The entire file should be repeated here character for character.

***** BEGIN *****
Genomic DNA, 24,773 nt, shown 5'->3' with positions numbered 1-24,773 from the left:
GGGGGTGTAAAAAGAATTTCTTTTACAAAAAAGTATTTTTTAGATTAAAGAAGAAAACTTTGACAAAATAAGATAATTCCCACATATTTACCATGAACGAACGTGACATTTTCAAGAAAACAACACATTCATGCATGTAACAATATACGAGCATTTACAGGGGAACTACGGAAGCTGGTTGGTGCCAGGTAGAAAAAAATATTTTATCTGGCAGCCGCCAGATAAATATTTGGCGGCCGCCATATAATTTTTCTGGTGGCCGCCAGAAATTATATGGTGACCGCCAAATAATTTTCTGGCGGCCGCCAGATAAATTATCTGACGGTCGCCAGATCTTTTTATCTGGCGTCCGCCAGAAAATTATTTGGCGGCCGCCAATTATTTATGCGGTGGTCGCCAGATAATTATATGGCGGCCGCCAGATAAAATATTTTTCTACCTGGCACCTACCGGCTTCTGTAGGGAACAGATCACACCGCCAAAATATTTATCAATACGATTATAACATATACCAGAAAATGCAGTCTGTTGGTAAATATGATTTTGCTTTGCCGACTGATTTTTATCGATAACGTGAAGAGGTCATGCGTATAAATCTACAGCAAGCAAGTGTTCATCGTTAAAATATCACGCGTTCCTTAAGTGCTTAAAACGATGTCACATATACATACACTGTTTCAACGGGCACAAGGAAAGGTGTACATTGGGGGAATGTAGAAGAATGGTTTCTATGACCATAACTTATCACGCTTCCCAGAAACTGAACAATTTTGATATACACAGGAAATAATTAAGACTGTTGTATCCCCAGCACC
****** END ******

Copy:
Genomic DNA, 24,773 nt, shown 5'->3' with positions numbered 1-24,773 from the left:
GGGGGTGTAAAAAGAATTTCTTTTACAAAAAAGTATTTTTTAGATTAAAGAAGAAAACTTTGACAAAATAAGATAATTCCCACATATTTACCATGAACGAACGTGACATTTTCAAGAAAACAACACATTCATGCATGTAACAATATACGAGCATTTACAGGGGAACTACGGAAGCTGGTTGGTGCCAGGTAGAAAAAAATATTTTATCTGGCAGCCGCCAGATAAATATTTGGCGGCCGCCATATAATTTTTCTGGTGGCCGCCAGAAATTATATGGTGACCGCCAAATAATTTTCTGGCGGCCGCCAGATAAATTATCTGACGGTCGCCAGATCTTTTTATCTGGCGTCCGCCAGAAAATTATTTGGCGGCCGCCAATTATTTATGCGGTGGTCGCCAGATAATTATATGGCGGCCGCCAGATAAAATATTTTTCTACCTGGCACCTACCGGCTTCTGTAGGGAACAGATCACACCGCCAAAATATTTATCAATACGATTATAACATATACCAGAAAATGCAGTCTGTTGGTAAATATGATTTTGCTTTGCCGACTGATTTTTATCGATAACGTGAAGAGGTCATGCGTATAAATCTACAGCAAGCAAGTGTTCATCGTTAAAATATCACGCGTTCCTTAAGTGCTTAAAACGATGTCACATATACATACACTGTTTCAACGGGCACAAGGAAAGGTGTACATTGGGGGAATGTAGAAGAATGGTTTCTATGACCATAACTTATCACGCTTCCCAGAAACTGAACAATTTTGATATACACAGGAAATAATTAAGACTGTTGTATCCCCAGCACC